Today I am featuring an interview with one of our most successful microstockers Diego Cervo who is now submitting macro RF imagery direct to moodboard. Here we ask Diego about how he got started and his progress from micro to macro. I think both of these stories are really inspiring to any photographers starting out in micro and we are really excited to share them with you.
How did you get started as a photographer?
Like other microstockers, photography was a huge passion that suddenly turned into a job. Before becoming a photographer I used to work as a legal advisor but trust me….it was such a boring job! One day while I was watching a photoshop tutorial on the web, I noticed the ads of a microstock agency. I was thrilled to sign in, acceptance was much less complicated compared to traditional agencies and the following week some of my photos went online. I didn’t have to wait too long for the first sale to come along.
How long have you been shooting for stock?
I started shooting for microstock in December 2005 and it took less than two years to quit my day job and work as a full time photographer. However, it was not easy to do both. Those days were simply hectic.
Do you feel being part of the microstock community has been beneficial to you?
Absolutely yes! People within the microstock community love to share their experiences and give tips. Anything from shooting and editing techniques to the submission stage, or just simply to complain about rejections. There is tons of stuff to learn in this job and the things you read in forums really help.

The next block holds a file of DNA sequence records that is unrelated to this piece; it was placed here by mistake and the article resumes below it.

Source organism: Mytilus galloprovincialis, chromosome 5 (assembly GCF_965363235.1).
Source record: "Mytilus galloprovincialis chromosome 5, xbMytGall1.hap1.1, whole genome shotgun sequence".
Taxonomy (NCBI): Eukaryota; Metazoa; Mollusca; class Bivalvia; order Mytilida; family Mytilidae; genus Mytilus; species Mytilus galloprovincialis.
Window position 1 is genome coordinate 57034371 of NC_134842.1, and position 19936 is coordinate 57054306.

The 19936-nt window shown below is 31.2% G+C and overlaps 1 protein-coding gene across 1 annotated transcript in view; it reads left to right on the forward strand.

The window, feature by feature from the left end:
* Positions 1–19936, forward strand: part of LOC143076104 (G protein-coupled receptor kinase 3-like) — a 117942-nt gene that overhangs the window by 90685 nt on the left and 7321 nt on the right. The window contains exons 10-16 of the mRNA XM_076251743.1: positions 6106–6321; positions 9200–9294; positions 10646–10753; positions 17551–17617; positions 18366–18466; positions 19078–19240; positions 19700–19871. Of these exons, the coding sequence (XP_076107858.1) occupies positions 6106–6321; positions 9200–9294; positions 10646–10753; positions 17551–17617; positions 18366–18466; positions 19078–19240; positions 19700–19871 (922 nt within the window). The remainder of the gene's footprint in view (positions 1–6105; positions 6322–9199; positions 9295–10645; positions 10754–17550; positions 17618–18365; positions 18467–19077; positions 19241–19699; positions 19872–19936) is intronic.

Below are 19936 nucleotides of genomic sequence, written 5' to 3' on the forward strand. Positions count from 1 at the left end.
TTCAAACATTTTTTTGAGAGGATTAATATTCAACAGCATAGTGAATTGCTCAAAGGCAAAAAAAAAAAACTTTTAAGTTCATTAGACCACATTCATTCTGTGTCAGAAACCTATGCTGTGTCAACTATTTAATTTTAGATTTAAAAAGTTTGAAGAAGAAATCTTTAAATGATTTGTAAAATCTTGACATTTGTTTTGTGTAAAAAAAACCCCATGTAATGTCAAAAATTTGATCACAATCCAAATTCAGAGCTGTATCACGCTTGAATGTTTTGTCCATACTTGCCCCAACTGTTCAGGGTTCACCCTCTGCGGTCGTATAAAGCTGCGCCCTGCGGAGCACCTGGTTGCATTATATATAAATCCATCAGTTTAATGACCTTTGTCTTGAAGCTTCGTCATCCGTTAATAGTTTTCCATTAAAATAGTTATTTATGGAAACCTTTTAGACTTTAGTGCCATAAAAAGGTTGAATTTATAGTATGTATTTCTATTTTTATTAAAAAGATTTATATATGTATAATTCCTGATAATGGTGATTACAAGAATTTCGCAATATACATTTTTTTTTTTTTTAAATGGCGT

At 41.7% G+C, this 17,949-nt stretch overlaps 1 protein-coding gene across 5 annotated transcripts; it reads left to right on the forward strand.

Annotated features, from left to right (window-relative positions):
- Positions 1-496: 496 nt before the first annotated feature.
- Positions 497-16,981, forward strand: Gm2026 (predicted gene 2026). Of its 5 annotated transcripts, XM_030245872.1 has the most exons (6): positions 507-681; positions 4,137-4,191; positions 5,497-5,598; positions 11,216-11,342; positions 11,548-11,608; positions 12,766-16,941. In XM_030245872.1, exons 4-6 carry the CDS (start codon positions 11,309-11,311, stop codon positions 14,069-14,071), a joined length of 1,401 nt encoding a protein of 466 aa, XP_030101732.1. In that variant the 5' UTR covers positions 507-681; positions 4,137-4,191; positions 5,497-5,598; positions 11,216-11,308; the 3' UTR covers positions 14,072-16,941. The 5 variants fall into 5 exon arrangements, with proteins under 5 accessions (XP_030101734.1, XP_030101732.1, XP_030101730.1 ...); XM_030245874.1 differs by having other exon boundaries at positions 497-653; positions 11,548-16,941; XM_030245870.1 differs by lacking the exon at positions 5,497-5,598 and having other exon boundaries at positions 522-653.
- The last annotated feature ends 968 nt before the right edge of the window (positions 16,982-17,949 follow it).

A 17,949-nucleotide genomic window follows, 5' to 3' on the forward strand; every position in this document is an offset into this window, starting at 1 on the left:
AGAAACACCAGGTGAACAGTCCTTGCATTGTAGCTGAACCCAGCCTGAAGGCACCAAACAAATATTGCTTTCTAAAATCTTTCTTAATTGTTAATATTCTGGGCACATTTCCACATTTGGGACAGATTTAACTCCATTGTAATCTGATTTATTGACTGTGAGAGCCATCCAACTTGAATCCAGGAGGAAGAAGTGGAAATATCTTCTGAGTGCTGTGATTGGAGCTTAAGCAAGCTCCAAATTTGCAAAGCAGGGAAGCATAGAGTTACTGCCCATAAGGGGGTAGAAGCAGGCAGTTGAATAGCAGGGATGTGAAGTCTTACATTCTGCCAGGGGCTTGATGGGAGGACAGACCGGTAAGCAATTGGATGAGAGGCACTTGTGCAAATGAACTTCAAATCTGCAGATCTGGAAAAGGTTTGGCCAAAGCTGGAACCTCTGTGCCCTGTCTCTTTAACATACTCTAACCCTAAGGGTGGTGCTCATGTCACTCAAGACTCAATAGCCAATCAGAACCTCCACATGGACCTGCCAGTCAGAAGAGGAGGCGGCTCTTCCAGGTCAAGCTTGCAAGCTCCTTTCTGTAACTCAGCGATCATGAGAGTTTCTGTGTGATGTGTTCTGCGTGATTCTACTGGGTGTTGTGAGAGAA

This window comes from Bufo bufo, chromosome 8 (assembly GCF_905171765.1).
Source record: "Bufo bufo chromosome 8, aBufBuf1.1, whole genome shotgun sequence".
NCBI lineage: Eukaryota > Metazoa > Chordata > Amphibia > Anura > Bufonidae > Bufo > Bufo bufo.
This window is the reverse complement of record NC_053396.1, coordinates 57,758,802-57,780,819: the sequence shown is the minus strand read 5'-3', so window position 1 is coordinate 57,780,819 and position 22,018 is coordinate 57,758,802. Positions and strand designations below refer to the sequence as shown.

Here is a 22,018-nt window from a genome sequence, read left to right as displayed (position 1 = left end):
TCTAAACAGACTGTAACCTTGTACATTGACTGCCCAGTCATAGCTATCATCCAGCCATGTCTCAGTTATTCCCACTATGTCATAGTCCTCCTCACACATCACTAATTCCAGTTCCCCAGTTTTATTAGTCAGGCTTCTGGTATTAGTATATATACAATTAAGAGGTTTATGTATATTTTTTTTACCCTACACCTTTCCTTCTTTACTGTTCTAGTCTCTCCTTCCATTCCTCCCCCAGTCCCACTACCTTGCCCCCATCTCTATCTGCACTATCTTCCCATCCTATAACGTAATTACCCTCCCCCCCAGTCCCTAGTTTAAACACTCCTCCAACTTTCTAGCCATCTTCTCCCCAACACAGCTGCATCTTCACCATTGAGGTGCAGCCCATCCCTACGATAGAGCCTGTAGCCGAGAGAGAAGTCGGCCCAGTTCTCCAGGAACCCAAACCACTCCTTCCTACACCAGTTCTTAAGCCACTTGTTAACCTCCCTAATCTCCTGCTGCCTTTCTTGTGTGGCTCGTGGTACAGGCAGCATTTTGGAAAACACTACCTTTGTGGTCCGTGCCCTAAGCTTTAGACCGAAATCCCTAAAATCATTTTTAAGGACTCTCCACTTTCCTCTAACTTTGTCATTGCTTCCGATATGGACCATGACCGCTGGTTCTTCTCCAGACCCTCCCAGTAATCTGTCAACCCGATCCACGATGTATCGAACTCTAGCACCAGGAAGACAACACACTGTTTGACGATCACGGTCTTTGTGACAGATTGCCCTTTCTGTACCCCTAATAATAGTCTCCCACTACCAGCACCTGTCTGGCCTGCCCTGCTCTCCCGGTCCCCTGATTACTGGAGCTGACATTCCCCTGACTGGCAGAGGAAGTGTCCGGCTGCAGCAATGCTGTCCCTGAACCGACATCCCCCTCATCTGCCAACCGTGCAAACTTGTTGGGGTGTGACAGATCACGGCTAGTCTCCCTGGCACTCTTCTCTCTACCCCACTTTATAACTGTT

Do you have a team who helps with planning, shooting and editing your images?
Since January another person, Isa, joined me in the studio for planning and editing. She also does a great job on styling. On location there is always Erika, our hair stylist and make-up artist and depending on the shoot we may call on another assistant to have more hands on deck.
How many shoots do you aim to complete per month? Do you set yourself targets?
We do four to five shoots per month, delivering up to 100 images to agencies. We would like to do more, however, time needs to be allocated to assignments. When I’m back at the studio, I do consider myself a bit picky when selecting photos, even though I know that quantity counts a lot in microstock. Planning is certainly a stage that requires lots of effort. Instead of shooting subjects on a white background, we prefer to shoot models in real places which I believe helps in gaining more attention from buyers.
However, location scouting is really time consuming and sometimes it increases production costs significantly. It reminds me of when we had to find a chemist premises for some photos. It seemed that no pharmacist wanted to rent their premises for half a day! Furthermore we were looking for a place big enough to use long focal lengths and small depth of field to blur trademarks in the background and keep cloning to a minimum. Thank God sales were worth the effort…
What do you love most about your job?